“There was a part of the album, probably around the time of writing ‘Solitaire,’ where I didn’t want to talk to anybody—I was so happy to be on my own. I kind of had enough for a while, so there were three songs written during that time: ‘Solitaire,’ ‘Happy’ and ‘Immortal.’ My headspace on a track like ‘I’m a Ruin’ was mainly feeling pain for somebody else and having to deal with feelings of guilt, which is the worst because you can’t really fix that. Froot was written over a year and a half period, so it wasn’t done quickly—it was very much so chronicling what was happening in my life at the time.”
You explored more instruments on Froot. Why?
“I wanted to have a sound that was a bit warmer and more jagged. I discovered quickly that I wanted live drums and after that, I realized I wanted live guitars, as well. I definitely didn’t go into it thinking, ‘Oh, I’m going to do this album that is more instrumental without a lot of electronic elements.’ It was more about what fitted each song, as opposed to trying to apply a sound to it. It was like, ‘Well, what does this song need?’”
How do you think Internet has changed the way we consume music?
“I’ve actually thought about this a lot. I think it’s changed the way in which we consume music drastically because immediately, it makes music more disposable and that’s me talking as a consumer. For example, with Madonna’s album Rebel Heart, I’ve had it for like two months and it’s taken me two whole months to listen to it. Part of the reason I did the ‘Froot of the Month’ campaign was because I wanted to give listeners time to develop their own relationship with each song I’m an ‘album’ artist, not a ‘single’ artist.”
It’s really crazy how much has changed since your debut.
“Oh my God, it’s really scary. I never thought I’d give up CDs, but I haven’t bought a CD for three years. It’s almost like a joke to even think of putting a CD into a CD player.”
Let’s talk about Jay-Z’s streaming service, “Tidal.” What’re your thoughts?
“I’m going to be totally honest and it may come back to bite me in the bum, but I haven’t downloaded Tidal. You know what I don’t like about it? It feels very corporate. I would buy into it if it wasn’t just Jay-Z and all those guys. Sure, they’re really respected musicians, but they’re all globally renowned business men and business women. They all have a lot of money. For me, it would make more sense if the message was about supporting the artist, which I think is within their message, but they should actually include artists like include Beck, The Distillers or The Maccabees—include bands who’ve made great work, but maybe aren’t on their level in terms of commercialism.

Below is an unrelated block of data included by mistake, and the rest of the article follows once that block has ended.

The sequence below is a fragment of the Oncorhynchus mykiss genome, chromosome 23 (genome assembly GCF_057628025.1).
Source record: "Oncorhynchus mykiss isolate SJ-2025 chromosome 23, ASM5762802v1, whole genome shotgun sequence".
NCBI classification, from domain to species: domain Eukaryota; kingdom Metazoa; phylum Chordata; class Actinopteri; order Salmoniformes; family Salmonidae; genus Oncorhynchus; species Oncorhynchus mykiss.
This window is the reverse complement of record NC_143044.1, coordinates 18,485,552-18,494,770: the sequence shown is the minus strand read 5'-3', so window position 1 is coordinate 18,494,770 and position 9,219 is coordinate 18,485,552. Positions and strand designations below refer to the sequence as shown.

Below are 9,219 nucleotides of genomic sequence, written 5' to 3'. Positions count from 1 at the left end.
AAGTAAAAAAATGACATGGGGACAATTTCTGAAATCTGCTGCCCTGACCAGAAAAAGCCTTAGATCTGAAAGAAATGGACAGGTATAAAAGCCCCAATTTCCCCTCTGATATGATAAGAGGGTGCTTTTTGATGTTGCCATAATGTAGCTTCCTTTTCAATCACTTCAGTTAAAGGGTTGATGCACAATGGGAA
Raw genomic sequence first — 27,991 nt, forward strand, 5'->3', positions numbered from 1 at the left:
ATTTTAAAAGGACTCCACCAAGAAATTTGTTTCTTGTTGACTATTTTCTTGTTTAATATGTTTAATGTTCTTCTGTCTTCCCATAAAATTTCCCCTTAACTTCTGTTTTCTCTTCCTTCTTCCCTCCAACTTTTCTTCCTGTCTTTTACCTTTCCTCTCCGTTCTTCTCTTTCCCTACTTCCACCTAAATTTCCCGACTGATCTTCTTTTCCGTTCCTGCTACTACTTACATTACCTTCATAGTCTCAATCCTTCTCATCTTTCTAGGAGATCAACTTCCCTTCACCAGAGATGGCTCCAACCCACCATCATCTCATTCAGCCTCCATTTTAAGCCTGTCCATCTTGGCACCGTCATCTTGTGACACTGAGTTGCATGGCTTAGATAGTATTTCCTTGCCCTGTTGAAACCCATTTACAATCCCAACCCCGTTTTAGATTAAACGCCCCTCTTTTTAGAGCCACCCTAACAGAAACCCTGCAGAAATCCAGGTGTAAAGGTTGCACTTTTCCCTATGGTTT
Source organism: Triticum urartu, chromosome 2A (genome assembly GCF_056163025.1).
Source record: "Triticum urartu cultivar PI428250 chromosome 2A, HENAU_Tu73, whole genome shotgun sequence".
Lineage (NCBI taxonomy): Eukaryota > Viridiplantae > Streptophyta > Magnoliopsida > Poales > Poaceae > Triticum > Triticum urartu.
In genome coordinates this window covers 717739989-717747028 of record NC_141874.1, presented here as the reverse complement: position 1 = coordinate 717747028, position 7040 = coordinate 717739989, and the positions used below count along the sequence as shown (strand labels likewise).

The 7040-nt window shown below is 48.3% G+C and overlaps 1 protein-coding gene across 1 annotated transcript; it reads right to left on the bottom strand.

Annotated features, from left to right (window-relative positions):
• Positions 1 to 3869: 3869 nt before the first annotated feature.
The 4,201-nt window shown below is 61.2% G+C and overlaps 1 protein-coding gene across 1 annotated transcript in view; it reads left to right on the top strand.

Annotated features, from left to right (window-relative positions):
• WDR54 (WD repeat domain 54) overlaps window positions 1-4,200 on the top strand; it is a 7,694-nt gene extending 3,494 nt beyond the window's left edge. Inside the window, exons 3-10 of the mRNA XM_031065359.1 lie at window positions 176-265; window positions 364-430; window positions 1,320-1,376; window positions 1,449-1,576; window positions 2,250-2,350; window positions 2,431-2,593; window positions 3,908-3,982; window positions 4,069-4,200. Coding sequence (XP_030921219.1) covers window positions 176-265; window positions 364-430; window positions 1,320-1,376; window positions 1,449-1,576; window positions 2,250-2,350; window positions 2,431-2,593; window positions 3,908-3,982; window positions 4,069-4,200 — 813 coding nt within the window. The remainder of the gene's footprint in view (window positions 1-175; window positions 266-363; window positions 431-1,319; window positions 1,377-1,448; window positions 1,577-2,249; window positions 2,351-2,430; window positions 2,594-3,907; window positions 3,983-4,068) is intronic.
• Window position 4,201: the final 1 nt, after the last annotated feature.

The second thing that pisses me off is ‘#TIDALforAll.’ For all? Like, everyone has $20 per month to spend? You’re trying to tell me that this is a democratic, positive way for everyone to consume music and it’s just not. You’re not selling that—you’re selling something that’s $240 a year. What do you think about it?”
To me, the service is insanely transparent—so obvious that it’s a business venture to make the rich even richer.
“Why are all these people in it? Because of money. They want some type of share in it. I feel wrong about it and I’m an artist. Imagine if Jenny Lewis was in it or if all types of musicians were in that ‘clan.’ With more people, it’d feel like genuine artistry, but with just the biggest game players in the world, it’s like, ‘Hm—I’m not sure.’ I’ve been waiting to talk to someone about that for like 24 hours.”